The points I made weren't directed at the particular criticisms being made in this post, they were just general points.
It just seems that anyone who questions the content of a post relating to Russia is immediately identified as being somehow part of Putin's troll army and any information they provide is dismissed as propaganda.
Another point that I notice is that there is a tendency to criticise "Russia" when you really mean "a particular agency of the Russian government or a specific politician" (and to make, for example, Putin and Russia synonomous) whereas when the USA is attacked it is almost never described as "the USA" but almost always the particular TLA or politician in question.
Every time an article appears criticizing Russia's online propaganda efforts, we see bunches of comments from people who are obviously part of Russia's online propaganda army,
Actually not everyone who takes Russia's side in these debates is part of some kind of propaganda army. Many of us are just regular Techdirt commenters who happen to know a bit more about Russia than the rest of you appear to do. - ie we may have visited the country, we may know some ordinary Russians who regularly take trips home etc etc. This extra knowledge seems to be identified by the rest of you as evidence of being part of the propaganda army.
Russia now is a very different place from forty years ago (and from 20 years ago). This is a point which seems to be ignored (deliberately) by the US.
And yes - in many ways Russia now is a better place than the US. Here are two:
Russia doesn't execute people any more - whereas the US is identified by Amnesty international as one of the worst five countries in the world.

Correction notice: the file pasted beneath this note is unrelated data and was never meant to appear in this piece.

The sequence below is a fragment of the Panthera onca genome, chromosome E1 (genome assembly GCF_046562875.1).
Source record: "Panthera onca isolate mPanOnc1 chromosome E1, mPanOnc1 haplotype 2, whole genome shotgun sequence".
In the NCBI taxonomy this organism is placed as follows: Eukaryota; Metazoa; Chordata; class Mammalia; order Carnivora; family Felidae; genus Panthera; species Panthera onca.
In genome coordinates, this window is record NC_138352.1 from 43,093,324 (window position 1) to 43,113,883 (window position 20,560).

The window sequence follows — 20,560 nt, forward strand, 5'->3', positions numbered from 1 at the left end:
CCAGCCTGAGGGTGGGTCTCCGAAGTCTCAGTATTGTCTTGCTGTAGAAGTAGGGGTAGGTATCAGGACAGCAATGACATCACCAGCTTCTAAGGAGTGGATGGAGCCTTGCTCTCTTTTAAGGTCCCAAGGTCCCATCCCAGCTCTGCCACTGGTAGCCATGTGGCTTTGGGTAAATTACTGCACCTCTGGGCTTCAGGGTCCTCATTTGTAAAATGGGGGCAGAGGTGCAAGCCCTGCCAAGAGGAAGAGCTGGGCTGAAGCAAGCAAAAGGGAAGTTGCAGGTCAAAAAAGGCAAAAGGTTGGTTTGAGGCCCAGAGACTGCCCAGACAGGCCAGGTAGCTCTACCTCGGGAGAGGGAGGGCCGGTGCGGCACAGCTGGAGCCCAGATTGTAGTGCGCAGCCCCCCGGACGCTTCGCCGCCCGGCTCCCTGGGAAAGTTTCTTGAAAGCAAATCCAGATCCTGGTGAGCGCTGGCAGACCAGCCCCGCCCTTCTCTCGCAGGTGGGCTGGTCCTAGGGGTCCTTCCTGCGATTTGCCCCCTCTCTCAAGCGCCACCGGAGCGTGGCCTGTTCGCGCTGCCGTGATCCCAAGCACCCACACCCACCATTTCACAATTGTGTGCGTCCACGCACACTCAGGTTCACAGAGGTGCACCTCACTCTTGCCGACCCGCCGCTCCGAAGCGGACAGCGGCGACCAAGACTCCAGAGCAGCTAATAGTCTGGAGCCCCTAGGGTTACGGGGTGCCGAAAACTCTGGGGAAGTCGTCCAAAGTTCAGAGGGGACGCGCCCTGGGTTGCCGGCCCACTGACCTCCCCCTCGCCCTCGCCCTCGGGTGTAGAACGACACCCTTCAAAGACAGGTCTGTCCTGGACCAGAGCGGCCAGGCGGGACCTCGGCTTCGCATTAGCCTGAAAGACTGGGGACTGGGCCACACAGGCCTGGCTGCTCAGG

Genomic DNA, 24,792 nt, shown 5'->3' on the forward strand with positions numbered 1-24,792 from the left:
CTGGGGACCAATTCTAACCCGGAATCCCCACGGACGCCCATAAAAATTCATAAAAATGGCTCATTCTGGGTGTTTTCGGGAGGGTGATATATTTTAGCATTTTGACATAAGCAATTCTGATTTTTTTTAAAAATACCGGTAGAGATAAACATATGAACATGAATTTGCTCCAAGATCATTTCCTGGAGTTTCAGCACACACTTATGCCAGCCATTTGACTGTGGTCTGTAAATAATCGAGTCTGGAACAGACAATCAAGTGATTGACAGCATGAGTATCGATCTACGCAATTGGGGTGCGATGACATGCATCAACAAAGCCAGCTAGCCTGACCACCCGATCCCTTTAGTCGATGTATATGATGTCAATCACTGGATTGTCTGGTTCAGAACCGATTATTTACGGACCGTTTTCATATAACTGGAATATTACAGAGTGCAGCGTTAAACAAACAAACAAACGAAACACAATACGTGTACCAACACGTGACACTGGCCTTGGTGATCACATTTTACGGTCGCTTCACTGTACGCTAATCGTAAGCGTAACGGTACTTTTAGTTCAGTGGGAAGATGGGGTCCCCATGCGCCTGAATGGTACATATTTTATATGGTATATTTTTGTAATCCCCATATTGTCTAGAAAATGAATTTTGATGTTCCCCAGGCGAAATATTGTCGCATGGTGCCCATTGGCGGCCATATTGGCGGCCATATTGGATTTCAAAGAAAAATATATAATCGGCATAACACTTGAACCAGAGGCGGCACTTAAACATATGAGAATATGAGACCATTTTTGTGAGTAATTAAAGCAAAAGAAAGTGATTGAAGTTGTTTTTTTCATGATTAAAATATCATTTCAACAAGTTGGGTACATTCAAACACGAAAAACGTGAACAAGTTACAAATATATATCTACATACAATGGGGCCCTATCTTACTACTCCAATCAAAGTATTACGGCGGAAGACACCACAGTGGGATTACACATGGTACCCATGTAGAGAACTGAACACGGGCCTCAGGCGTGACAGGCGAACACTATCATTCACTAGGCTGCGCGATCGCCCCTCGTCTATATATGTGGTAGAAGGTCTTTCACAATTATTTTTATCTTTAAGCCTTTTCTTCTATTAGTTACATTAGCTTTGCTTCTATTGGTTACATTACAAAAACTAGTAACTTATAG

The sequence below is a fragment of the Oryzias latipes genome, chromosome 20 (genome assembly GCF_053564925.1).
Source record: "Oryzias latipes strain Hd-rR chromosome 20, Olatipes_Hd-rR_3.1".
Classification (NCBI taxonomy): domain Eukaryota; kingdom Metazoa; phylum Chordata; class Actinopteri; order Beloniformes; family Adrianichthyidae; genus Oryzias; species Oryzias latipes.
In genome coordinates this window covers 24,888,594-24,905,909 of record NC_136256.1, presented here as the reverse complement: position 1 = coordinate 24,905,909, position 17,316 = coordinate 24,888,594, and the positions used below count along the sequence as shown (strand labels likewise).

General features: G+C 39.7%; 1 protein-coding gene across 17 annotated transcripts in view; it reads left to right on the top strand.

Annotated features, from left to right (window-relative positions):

Russia doesn't imprison as many people as the US. The Russian prison population per 100,000 , although high at 470 compared to typical European states is still only a bit over half of the US (707 per 100,000).
Re: Re: Re: Re: Re: Re: Re: regarding publication freedom and varied media
but he didn't need to imagine how he would feel if his family died in a car crash to do that.
Yes - and beyond that it brings in an emotional reaction which is seldom a good basis for rational thought. IN particular it is more likely to result is laws to penalise the driver who is deemed responsible (even though there will ALWAYS be some who make mistakes) rather than technical solutions that would actually avert the accident.
For example Princess Diana's death had one cause that the authorities could do something about - not the paparazzi, not the drunken/drugged chauffeur, (and certainly not some ridiculous conspiracy by the Duke of Edinburgh) not even her own failure to wear a seat belt - but the failure of the French highways agency to install a crash barrier in the tunnel.
The press - by concentrating on emotionally charged reasons has obscured the important one (which AFAIK has still not been done).